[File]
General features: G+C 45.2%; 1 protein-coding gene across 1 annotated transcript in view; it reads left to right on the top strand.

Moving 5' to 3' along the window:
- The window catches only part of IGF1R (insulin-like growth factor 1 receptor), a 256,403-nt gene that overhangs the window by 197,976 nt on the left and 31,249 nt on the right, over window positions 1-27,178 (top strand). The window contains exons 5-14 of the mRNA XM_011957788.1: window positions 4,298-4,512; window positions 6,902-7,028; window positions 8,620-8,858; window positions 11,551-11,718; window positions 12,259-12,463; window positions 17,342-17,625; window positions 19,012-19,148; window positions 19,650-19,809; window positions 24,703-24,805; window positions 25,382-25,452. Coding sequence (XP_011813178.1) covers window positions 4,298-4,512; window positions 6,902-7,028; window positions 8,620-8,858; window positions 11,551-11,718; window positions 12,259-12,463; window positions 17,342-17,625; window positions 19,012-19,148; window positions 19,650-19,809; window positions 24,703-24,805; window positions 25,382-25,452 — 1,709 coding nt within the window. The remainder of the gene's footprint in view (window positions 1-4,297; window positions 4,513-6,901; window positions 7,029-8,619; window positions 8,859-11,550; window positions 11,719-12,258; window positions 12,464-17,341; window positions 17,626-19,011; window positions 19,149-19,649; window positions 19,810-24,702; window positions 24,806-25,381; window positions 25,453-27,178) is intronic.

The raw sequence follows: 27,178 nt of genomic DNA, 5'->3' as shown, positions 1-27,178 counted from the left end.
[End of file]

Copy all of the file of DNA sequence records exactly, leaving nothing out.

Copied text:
General features: G+C 45.2%; 1 protein-coding gene across 1 annotated transcript in view; it reads left to right on the top strand.

Moving 5' to 3' along the window:
- The window catches only part of IGF1R (insulin-like growth factor 1 receptor), a 256,403-nt gene that overhangs the window by 197,976 nt on the left and 31,249 nt on the right, over window positions 1-27,178 (top strand). The window contains exons 5-14 of the mRNA XM_011957788.1: window positions 4,298-4,512; window positions 6,902-7,028; window positions 8,620-8,858; window positions 11,551-11,718; window positions 12,259-12,463; window positions 17,342-17,625; window positions 19,012-19,148; window positions 19,650-19,809; window positions 24,703-24,805; window positions 25,382-25,452. Coding sequence (XP_011813178.1) covers window positions 4,298-4,512; window positions 6,902-7,028; window positions 8,620-8,858; window positions 11,551-11,718; window positions 12,259-12,463; window positions 17,342-17,625; window positions 19,012-19,148; window positions 19,650-19,809; window positions 24,703-24,805; window positions 25,382-25,452 — 1,709 coding nt within the window. The remainder of the gene's footprint in view (window positions 1-4,297; window positions 4,513-6,901; window positions 7,029-8,619; window positions 8,859-11,550; window positions 11,719-12,258; window positions 12,464-17,341; window positions 17,626-19,011; window positions 19,149-19,649; window positions 19,810-24,702; window positions 24,806-25,381; window positions 25,453-27,178) is intronic.

The raw sequence follows: 27,178 nt of genomic DNA, 5'->3' as shown, positions 1-27,178 counted from the left end.